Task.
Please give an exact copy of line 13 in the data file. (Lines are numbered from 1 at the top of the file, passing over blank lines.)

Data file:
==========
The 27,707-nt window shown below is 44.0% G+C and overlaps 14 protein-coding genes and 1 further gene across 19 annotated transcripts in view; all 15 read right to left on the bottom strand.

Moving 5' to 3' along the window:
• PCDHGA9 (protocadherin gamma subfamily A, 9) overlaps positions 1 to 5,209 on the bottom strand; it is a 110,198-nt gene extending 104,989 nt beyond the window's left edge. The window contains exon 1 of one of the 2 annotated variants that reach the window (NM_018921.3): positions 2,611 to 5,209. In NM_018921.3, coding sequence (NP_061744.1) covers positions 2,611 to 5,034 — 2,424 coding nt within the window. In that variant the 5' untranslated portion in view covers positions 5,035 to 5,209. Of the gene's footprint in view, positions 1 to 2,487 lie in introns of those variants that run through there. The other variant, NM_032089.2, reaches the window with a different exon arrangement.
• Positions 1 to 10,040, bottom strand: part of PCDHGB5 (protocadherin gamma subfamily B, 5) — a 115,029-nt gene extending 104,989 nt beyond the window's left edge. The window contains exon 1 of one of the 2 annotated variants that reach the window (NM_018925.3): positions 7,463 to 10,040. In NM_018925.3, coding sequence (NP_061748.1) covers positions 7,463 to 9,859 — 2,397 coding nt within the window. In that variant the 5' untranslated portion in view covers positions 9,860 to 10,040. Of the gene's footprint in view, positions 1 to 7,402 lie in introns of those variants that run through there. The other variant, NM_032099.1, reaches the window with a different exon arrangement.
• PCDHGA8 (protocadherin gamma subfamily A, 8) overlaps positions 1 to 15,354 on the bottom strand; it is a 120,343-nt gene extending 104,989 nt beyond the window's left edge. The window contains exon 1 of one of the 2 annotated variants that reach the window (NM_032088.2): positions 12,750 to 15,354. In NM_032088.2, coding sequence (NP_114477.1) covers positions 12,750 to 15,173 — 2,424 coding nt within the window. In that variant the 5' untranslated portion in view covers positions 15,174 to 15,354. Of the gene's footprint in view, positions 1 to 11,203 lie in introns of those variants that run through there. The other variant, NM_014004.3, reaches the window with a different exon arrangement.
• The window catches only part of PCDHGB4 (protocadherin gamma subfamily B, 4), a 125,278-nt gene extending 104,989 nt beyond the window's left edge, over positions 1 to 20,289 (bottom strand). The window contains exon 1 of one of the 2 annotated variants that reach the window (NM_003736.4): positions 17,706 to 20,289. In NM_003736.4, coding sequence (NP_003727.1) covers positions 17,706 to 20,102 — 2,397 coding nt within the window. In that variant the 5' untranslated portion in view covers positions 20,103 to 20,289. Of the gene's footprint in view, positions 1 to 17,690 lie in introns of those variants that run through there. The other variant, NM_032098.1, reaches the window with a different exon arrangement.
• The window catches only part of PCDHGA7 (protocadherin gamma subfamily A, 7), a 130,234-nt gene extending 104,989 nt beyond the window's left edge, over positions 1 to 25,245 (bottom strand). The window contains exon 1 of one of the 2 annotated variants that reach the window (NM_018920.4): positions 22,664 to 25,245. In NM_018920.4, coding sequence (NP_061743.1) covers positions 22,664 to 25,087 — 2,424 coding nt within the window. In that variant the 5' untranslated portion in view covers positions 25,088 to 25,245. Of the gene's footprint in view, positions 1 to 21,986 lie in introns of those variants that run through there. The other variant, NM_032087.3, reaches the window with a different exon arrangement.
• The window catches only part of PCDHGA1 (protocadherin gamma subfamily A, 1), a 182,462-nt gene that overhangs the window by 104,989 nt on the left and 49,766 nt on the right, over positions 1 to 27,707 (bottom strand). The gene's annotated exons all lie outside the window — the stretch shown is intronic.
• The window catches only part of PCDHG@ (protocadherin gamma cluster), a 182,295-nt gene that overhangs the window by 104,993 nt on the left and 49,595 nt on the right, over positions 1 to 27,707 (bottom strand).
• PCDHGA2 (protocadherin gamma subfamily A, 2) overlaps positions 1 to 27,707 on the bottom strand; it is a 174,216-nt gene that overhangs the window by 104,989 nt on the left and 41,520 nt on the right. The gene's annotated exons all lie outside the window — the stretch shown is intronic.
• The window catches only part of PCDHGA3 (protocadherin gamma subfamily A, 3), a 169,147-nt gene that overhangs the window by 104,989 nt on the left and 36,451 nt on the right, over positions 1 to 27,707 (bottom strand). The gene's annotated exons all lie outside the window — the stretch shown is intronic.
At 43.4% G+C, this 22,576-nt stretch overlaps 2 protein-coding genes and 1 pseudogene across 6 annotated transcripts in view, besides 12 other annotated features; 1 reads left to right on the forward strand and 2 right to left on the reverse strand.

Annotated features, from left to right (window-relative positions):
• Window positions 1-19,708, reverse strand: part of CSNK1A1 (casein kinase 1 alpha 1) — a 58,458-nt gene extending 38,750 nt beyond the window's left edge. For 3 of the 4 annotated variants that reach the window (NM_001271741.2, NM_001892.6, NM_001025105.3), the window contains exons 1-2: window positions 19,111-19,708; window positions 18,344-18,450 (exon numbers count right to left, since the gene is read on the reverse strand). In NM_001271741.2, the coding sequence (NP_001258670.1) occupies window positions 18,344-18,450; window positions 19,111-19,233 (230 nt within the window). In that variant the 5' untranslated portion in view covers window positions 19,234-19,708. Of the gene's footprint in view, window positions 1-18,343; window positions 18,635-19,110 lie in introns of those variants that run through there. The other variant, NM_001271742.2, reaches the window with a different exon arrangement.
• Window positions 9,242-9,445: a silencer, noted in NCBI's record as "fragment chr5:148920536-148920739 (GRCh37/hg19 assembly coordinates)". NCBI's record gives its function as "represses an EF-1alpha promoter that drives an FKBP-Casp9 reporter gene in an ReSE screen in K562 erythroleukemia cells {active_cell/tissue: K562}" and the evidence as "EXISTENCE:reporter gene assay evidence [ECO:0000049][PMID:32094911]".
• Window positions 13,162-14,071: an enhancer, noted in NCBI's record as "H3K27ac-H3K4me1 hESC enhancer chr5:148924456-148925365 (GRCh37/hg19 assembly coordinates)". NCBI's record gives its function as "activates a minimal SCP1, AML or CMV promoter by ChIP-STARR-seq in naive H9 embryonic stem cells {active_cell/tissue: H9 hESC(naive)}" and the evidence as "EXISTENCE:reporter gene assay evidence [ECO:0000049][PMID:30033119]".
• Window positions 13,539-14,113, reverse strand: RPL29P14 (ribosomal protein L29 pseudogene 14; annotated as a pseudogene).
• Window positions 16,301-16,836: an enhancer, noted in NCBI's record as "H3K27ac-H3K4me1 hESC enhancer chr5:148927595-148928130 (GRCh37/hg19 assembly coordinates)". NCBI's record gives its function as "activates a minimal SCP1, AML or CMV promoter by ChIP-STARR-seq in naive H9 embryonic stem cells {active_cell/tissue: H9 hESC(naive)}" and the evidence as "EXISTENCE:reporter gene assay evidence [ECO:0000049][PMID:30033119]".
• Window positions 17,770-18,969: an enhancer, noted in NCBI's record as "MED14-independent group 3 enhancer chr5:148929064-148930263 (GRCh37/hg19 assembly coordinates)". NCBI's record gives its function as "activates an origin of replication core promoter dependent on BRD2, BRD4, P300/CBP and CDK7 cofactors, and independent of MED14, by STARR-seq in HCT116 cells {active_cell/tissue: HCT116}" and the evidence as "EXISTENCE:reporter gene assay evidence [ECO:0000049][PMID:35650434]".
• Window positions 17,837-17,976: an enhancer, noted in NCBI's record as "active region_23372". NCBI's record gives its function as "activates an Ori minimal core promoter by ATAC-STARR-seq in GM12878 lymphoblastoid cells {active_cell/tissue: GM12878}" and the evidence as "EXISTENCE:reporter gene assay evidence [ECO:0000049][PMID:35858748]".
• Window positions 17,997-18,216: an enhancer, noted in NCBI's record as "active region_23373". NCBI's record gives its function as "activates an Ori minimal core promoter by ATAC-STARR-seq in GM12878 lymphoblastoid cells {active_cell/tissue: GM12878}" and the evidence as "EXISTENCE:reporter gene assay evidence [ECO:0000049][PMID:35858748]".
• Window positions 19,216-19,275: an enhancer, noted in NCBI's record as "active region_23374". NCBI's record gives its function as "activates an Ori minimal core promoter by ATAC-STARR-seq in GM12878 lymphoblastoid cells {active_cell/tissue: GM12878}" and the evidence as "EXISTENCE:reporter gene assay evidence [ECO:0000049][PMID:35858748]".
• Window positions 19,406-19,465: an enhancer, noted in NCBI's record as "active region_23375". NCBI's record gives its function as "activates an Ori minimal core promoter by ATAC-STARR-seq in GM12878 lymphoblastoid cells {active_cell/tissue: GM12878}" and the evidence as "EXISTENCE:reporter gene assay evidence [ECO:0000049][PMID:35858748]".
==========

Annotated features, from left to right (window-relative positions):